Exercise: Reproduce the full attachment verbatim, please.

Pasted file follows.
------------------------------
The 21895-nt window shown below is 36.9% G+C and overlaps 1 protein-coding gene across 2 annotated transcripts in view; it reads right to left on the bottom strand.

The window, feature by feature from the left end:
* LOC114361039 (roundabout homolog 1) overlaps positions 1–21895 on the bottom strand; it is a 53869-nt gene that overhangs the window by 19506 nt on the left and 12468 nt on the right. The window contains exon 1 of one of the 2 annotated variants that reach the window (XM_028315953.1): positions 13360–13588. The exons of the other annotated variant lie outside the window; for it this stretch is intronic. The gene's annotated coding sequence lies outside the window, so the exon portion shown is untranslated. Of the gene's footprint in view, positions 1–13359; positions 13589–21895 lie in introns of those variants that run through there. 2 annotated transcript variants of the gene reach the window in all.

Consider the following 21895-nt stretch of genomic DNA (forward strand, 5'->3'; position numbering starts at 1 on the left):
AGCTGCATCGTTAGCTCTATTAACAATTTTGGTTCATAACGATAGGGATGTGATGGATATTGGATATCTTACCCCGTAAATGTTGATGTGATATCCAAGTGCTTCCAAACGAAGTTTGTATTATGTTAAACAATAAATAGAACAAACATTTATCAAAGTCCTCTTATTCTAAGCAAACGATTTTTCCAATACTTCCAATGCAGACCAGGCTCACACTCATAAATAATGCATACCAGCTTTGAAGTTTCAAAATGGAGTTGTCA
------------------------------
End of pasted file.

The 21895-nt window shown below is 36.9% G+C and overlaps 1 protein-coding gene across 2 annotated transcripts in view; it reads right to left on the bottom strand.

The window, feature by feature from the left end:
* LOC114361039 (roundabout homolog 1) overlaps positions 1–21895 on the bottom strand; it is a 53869-nt gene that overhangs the window by 19506 nt on the left and 12468 nt on the right. The window contains exon 1 of one of the 2 annotated variants that reach the window (XM_028315953.1): positions 13360–13588. The exons of the other annotated variant lie outside the window; for it this stretch is intronic. The gene's annotated coding sequence lies outside the window, so the exon portion shown is untranslated. Of the gene's footprint in view, positions 1–13359; positions 13589–21895 lie in introns of those variants that run through there. 2 annotated transcript variants of the gene reach the window in all.

Consider the following 21895-nt stretch of genomic DNA (forward strand, 5'->3'; position numbering starts at 1 on the left):
AGCTGCATCGTTAGCTCTATTAACAATTTTGGTTCATAACGATAGGGATGTGATGGATATTGGATATCTTACCCCGTAAATGTTGATGTGATATCCAAGTGCTTCCAAACGAAGTTTGTATTATGTTAAACAATAAATAGAACAAACATTTATCAAAGTCCTCTTATTCTAAGCAAACGATTTTTCCAATACTTCCAATGCAGACCAGGCTCACACTCATAAATAATGCATACCAGCTTTGAAGTTTCAAAATGGAGTTGTCA